Assessment of Pedestrian Safety and Driver Behavior Near an Automated Vehicle
Principal Investigator(s):Nichole Morris, HumanFIRST Lab Director, Mechanical Engineering
- Curtis Craig, Research Associate, Mechanical Engineering
The public's reluctance or reported fear of riding in a fully autonomous vehicle indicates they feel safer riding in a vehicle driven by themselves or other people. However, these surveys focus on consumer attitudes towards fully self-driving vehicles and similar technologies rather than how these consumers behave on the road. In the future, with the increasing ubiquity of various levels of automation in vehicles, there will be a shared levels-of-automation transportation network, with fully manual, partially automated, and fully automated vehicles sharing the same Minnesota roads. While planners and engineers have a reasonable idea of how humans drive around other humans, what is not as well-known is human driving behavior around automated vehicles.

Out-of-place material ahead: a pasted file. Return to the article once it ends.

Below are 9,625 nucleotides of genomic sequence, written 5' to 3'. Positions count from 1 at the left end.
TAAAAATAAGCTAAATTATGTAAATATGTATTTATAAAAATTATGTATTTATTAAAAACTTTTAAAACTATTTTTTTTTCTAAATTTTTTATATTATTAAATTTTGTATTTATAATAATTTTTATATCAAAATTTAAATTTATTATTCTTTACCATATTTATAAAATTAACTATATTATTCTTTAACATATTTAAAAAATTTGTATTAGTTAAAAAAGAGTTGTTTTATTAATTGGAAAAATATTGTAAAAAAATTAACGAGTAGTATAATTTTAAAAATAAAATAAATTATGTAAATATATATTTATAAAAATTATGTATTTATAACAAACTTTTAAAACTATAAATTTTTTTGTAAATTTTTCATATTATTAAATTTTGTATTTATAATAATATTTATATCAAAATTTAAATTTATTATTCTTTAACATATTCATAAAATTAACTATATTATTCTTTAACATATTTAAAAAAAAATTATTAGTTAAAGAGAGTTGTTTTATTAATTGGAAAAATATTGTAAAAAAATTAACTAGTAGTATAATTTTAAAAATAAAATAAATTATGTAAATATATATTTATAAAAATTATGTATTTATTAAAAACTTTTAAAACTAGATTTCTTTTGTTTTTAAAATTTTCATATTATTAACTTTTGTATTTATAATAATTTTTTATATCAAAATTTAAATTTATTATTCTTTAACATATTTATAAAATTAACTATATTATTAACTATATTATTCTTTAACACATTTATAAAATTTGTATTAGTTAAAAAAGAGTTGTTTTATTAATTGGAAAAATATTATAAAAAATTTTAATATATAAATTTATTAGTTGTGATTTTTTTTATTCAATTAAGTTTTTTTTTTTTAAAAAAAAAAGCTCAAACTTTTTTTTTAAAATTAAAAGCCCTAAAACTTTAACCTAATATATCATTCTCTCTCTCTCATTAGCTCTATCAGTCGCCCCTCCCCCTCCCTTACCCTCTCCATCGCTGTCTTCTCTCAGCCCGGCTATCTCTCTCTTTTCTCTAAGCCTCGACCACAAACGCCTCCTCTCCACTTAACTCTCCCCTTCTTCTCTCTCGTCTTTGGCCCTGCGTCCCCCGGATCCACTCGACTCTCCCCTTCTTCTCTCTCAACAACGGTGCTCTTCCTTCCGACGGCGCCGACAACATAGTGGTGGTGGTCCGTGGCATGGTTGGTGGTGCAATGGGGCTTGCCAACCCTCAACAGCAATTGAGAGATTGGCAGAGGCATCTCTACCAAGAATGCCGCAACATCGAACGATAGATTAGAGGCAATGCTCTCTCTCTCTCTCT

The Med City Mover is a MnDOT-led research project testing two low-speed, automated shuttles in Rochester, MN, to help MnDOT and local agencies plan for automated transportation in Minnesota. The objective of the study is to analyze pedestrian safety and driver behavior near automated vehicles (specifically the Med City Mover shuttle), particularly when the automated vehicle is coming to a stop and yielding to crossing pedestrians. This analysis will be accomplished via in-field data collection in which the research team will act as pedestrians in the crosswalk and observe natural driver behavior. In addition to field data collection a driving simulator will be designed and implemented, and participants will undergo various driving scenarios related to yielding automated vehicles. This study will bolster the general understanding of how drivers interact with automated vehicles, particularly large slower-moving shuttles, thus aiding in the safety of drivers, pedestrians, and shuttle passengers as a whole.